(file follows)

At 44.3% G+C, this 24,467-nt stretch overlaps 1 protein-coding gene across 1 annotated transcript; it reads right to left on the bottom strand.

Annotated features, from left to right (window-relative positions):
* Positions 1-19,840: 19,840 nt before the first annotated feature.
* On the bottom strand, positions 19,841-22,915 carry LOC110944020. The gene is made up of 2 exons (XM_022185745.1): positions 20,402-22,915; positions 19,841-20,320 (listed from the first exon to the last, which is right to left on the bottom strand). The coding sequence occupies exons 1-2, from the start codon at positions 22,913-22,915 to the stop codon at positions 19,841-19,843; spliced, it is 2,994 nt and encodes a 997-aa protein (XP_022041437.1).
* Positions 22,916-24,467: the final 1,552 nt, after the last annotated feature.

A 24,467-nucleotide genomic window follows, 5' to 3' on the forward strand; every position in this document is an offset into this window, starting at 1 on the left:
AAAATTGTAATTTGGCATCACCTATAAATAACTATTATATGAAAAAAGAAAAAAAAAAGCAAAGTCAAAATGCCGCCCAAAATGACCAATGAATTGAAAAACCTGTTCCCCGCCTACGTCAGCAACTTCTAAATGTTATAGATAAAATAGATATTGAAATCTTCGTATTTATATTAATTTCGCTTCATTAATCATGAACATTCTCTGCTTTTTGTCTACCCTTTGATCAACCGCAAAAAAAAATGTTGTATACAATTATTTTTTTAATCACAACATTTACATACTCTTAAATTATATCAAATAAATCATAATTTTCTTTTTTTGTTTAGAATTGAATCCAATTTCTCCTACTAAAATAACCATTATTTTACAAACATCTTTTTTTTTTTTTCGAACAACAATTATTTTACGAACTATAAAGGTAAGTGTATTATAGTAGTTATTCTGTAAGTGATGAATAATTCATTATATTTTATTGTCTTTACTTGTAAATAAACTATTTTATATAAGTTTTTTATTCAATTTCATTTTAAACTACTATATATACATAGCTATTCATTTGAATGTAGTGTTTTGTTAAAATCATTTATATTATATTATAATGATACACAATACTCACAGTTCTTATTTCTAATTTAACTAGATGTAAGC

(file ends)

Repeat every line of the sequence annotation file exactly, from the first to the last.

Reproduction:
At 44.3% G+C, this 24,467-nt stretch overlaps 1 protein-coding gene across 1 annotated transcript; it reads right to left on the bottom strand.

Annotated features, from left to right (window-relative positions):
* Positions 1-19,840: 19,840 nt before the first annotated feature.
* On the bottom strand, positions 19,841-22,915 carry LOC110944020. The gene is made up of 2 exons (XM_022185745.1): positions 20,402-22,915; positions 19,841-20,320 (listed from the first exon to the last, which is right to left on the bottom strand). The coding sequence occupies exons 1-2, from the start codon at positions 22,913-22,915 to the stop codon at positions 19,841-19,843; spliced, it is 2,994 nt and encodes a 997-aa protein (XP_022041437.1).
* Positions 22,916-24,467: the final 1,552 nt, after the last annotated feature.

A 24,467-nucleotide genomic window follows, 5' to 3' on the forward strand; every position in this document is an offset into this window, starting at 1 on the left:
AAAATTGTAATTTGGCATCACCTATAAATAACTATTATATGAAAAAAGAAAAAAAAAAGCAAAGTCAAAATGCCGCCCAAAATGACCAATGAATTGAAAAACCTGTTCCCCGCCTACGTCAGCAACTTCTAAATGTTATAGATAAAATAGATATTGAAATCTTCGTATTTATATTAATTTCGCTTCATTAATCATGAACATTCTCTGCTTTTTGTCTACCCTTTGATCAACCGCAAAAAAAAATGTTGTATACAATTATTTTTTTAATCACAACATTTACATACTCTTAAATTATATCAAATAAATCATAATTTTCTTTTTTTGTTTAGAATTGAATCCAATTTCTCCTACTAAAATAACCATTATTTTACAAACATCTTTTTTTTTTTTTCGAACAACAATTATTTTACGAACTATAAAGGTAAGTGTATTATAGTAGTTATTCTGTAAGTGATGAATAATTCATTATATTTTATTGTCTTTACTTGTAAATAAACTATTTTATATAAGTTTTTTATTCAATTTCATTTTAAACTACTATATATACATAGCTATTCATTTGAATGTAGTGTTTTGTTAAAATCATTTATATTATATTATAATGATACACAATACTCACAGTTCTTATTTCTAATTTAACTAGATGTAAGC